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  1. #11
    Gary Kessler
    Guest

    Re: Should I have my manuscript professionally edited before sending to agents?

    You've not going to get rid of them all to publishing industry specifications unless you train yourself in publishing industry style standards. And the only writers I've encountered who were willing to do that are also publishing industry editors.

    For the eighty-eleventh time, yes, good presentation is important. But it will never, never, never trump good substance told engagingly. And those who trumpet perfect copy usually are the ones who have neglected the substance and storytelling.

    And, I'm sorry, but agents and publishers aren't dummies. They know that syntax can be fixed but that substance and storytelling are crucial--and have to be there from the writer's hand.



  2. #12
    Anthony Ravenscroft
    Guest

    Re: Should I have my manuscript professionally edited before sending to agents?

    I am a professional book editor ... I don't suggest paying for your own edit before submitting.

    And I'm solidly behind this sentiment as well.

    Most writers who're ready to dump hundreds or thousands of $US on editors should instead be going off to the local community college & bribing a Composition instructor to become a coach/tutor, & walk the writer through her/his writing. That way, a few bucks reward a teacher, & the writer learns a bit about (a) self-editing, & (b) how to write better in the first place. If you don't need more than an hour of feedback on a single pass of reading, then you might pay as little as a gift card to Red Lobster.

  3. #13
    Joseph Canavan
    Guest

    Re: Should I have my manuscript professionally edited before sending to agents?

    Edit yourself for sure, it is part of the process and you will find the work strengthens immeasurably as you self-edit. You would lose something by having someone else do that for you.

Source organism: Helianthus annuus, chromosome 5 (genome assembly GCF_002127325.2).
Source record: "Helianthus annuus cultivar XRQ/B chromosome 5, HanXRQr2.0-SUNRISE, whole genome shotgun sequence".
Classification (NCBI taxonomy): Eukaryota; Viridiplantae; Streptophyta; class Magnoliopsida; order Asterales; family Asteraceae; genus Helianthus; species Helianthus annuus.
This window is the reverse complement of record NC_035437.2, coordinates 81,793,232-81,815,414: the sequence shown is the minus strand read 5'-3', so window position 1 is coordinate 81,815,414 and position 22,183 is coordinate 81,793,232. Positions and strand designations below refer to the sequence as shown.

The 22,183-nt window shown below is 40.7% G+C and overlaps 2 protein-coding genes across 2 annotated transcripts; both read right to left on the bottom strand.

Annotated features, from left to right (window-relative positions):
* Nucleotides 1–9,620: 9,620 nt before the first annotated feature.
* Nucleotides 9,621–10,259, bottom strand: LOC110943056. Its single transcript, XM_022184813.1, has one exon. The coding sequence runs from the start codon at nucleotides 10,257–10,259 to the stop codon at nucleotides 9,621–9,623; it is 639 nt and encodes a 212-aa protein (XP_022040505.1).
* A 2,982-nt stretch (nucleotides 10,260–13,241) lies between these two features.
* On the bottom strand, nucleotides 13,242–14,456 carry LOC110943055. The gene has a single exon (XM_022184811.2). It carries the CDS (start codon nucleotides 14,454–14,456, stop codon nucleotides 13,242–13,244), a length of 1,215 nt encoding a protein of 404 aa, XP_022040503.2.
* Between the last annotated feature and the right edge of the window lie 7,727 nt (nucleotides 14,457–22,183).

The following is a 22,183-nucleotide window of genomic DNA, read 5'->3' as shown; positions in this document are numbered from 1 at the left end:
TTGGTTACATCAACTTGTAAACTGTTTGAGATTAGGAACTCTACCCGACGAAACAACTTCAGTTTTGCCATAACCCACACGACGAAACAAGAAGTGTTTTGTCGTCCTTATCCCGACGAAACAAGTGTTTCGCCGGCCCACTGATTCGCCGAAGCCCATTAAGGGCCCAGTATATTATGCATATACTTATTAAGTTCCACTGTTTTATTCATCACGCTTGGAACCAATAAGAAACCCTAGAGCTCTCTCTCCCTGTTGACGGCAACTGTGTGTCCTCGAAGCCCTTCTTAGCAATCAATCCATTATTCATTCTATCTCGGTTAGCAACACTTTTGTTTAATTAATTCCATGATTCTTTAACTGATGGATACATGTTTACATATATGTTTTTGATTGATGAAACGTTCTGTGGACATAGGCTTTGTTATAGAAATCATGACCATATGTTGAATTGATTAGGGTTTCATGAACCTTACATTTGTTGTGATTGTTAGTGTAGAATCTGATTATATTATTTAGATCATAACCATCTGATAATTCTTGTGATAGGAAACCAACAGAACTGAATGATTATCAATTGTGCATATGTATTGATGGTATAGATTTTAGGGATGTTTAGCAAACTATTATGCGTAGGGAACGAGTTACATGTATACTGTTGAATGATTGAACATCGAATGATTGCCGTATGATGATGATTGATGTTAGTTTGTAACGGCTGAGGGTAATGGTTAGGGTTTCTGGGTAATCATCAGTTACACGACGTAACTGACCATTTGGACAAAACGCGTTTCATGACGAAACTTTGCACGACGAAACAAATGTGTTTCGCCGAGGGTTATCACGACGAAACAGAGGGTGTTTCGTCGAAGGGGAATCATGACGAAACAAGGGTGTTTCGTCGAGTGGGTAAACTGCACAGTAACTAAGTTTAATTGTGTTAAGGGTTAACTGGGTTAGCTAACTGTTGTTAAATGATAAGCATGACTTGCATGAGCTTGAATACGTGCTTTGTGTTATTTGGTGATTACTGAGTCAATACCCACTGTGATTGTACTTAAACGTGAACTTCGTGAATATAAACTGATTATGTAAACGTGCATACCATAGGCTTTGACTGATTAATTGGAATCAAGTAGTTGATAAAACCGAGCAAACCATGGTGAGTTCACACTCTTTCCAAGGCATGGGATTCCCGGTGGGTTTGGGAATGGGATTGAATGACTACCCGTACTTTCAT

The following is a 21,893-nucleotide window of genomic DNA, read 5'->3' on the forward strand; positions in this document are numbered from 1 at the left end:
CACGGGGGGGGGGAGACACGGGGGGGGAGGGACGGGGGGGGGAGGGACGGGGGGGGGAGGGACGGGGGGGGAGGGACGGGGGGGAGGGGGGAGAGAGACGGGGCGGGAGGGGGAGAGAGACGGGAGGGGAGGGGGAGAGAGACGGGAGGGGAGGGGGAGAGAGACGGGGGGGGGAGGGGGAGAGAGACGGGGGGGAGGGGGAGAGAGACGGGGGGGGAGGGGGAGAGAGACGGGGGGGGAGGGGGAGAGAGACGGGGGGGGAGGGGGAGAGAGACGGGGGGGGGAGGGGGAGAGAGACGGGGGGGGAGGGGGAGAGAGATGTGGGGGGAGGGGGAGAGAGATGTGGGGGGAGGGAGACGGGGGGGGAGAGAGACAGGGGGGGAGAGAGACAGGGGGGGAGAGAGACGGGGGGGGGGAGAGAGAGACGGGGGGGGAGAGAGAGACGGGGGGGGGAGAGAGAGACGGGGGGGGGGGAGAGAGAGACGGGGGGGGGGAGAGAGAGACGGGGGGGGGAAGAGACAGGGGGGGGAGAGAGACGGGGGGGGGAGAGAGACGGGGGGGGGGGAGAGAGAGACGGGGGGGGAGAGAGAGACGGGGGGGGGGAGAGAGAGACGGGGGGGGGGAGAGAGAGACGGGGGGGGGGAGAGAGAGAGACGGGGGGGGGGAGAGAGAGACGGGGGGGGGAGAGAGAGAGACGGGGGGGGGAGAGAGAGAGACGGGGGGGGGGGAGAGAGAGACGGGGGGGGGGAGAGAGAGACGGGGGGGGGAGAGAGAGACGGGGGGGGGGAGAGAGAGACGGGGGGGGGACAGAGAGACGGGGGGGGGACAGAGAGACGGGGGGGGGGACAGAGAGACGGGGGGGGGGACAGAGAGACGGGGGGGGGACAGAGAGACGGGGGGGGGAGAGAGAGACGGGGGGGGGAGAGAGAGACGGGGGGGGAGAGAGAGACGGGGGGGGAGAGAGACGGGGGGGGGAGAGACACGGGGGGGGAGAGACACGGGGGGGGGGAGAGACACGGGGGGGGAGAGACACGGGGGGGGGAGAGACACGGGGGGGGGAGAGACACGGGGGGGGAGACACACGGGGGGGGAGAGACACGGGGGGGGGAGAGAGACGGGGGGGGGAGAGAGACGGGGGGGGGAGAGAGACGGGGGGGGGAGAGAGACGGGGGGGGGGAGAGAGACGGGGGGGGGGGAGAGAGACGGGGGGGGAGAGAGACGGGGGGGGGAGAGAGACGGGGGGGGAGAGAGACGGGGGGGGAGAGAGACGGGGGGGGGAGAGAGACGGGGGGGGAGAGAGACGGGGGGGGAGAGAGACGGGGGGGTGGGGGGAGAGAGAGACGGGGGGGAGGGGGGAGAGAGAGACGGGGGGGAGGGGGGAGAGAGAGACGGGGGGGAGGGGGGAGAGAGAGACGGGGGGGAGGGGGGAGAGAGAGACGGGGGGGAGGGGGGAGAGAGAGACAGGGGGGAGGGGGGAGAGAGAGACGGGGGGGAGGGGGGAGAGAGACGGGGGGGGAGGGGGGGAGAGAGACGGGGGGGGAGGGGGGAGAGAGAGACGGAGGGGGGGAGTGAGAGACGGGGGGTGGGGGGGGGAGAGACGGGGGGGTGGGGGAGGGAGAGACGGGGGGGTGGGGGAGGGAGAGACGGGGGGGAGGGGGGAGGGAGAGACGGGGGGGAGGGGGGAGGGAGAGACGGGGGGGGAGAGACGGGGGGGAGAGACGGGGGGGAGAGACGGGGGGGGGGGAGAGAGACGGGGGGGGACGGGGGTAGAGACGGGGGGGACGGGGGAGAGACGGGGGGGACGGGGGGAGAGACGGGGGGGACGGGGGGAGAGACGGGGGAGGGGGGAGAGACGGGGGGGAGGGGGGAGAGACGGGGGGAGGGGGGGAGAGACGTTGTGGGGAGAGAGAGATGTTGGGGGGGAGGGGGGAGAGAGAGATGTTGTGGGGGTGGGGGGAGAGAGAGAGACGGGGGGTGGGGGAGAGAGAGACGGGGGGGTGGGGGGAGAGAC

4. #14
    Gary Kessler
    Guest

    Re: Should I have my manuscript professionally edited before sending to agents?

    Review your work, for sure, which should help make it better, but no one can edit themselves. Their mind sees what they thought their hand typed when it hasn't always done that. And there will be habitual mistakes they make that aren't going to suddenly become a nonhabit between the writing and the reviewing stages.

  5. #15
    Renetta Cochran
    Guest

    Re: Should I have my manuscript professionally edited before sending to agents?

    Abraham's Publishing Company
    PO Box 13143
    Flint, MI 48501
    810-394-2988

    *If you are a new and aspiring writer with dreams of becoming an Author, but has found it difficult because of outrages pricing.

    *If you are already a published Author, but your book isn't in any of the major bookstores and you want to republish or you need more marketing.

    *If you have notes everywhere and don't know where to start.

    *Then I believe that God has opened up a door for your dreams to become reality.

    *Lowest price around and payment plan available.

    *No hassle and easy submissions

    *please don't hesitate to call, email or visit my website:

    www.projectrevitalization.com
    abrahamspublishing@yahoo.com

    Renetta J. Cochran
    President/CEO

    *We're here to help you become the Author you've always dream of becoming*

    *Great Marketing tools available*
    Audio Book Trailer and Audio Books for your advertising

  6. #16
    jeff danenhower
    Guest

    Re: Should I have my manuscript professionally edited before sending to agents?

    Great Marketing tools available? What, posting peoples work on a writers blog?
    Get real Renetta- Get a life- Better yet get a professional profession!

  7. #17
    Well Read
    Guest

    Re: Should I have my manuscript professionally edited before sending to agents?

    Jeff, Renetta will not go away, trust me. She has an obligation to the poor, struggling Authors that still dream of becoming, or something like that. Pure Vulturism at its finest. Welcome to the USA. Where you can still get fleeced. And get a reach around!

  8. #18
    JaydeS x
    Guest

    Re: Should I have my manuscript professionally edited before sending to agents?